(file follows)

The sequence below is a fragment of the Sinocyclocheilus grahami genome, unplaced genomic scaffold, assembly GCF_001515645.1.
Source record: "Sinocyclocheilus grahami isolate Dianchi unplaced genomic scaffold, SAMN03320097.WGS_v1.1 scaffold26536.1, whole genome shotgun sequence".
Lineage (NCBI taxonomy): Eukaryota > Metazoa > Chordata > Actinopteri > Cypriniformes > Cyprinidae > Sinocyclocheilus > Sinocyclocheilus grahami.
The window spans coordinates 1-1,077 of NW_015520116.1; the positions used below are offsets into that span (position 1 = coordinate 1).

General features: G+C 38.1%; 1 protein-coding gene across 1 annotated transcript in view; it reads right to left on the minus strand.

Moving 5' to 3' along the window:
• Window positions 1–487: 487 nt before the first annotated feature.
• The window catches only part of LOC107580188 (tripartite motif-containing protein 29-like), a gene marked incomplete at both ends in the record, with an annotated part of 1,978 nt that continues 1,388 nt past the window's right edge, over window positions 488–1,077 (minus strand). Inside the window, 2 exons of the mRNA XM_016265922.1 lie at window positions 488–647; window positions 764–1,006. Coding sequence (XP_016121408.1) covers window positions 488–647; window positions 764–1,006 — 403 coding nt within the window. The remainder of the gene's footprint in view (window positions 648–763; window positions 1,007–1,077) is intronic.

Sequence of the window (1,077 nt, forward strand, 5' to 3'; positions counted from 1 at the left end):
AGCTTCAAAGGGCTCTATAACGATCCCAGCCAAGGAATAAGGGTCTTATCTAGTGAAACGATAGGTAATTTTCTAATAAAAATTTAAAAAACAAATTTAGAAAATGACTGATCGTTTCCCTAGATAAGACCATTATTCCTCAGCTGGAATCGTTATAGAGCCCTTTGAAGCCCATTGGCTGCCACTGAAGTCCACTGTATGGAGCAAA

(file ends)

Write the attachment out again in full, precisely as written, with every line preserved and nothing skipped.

The sequence below is a fragment of the Sinocyclocheilus grahami genome, unplaced genomic scaffold, assembly GCF_001515645.1.
Source record: "Sinocyclocheilus grahami isolate Dianchi unplaced genomic scaffold, SAMN03320097.WGS_v1.1 scaffold26536.1, whole genome shotgun sequence".
Lineage (NCBI taxonomy): Eukaryota > Metazoa > Chordata > Actinopteri > Cypriniformes > Cyprinidae > Sinocyclocheilus > Sinocyclocheilus grahami.
The window spans coordinates 1-1,077 of NW_015520116.1; the positions used below are offsets into that span (position 1 = coordinate 1).

General features: G+C 38.1%; 1 protein-coding gene across 1 annotated transcript in view; it reads right to left on the minus strand.

Moving 5' to 3' along the window:
• Window positions 1–487: 487 nt before the first annotated feature.
• The window catches only part of LOC107580188 (tripartite motif-containing protein 29-like), a gene marked incomplete at both ends in the record, with an annotated part of 1,978 nt that continues 1,388 nt past the window's right edge, over window positions 488–1,077 (minus strand). Inside the window, 2 exons of the mRNA XM_016265922.1 lie at window positions 488–647; window positions 764–1,006. Coding sequence (XP_016121408.1) covers window positions 488–647; window positions 764–1,006 — 403 coding nt within the window. The remainder of the gene's footprint in view (window positions 648–763; window positions 1,007–1,077) is intronic.

Sequence of the window (1,077 nt, forward strand, 5' to 3'; positions counted from 1 at the left end):
AGCTTCAAAGGGCTCTATAACGATCCCAGCCAAGGAATAAGGGTCTTATCTAGTGAAACGATAGGTAATTTTCTAATAAAAATTTAAAAAACAAATTTAGAAAATGACTGATCGTTTCCCTAGATAAGACCATTATTCCTCAGCTGGAATCGTTATAGAGCCCTTTGAAGCCCATTGGCTGCCACTGAAGTCCACTGTATGGAGCAAA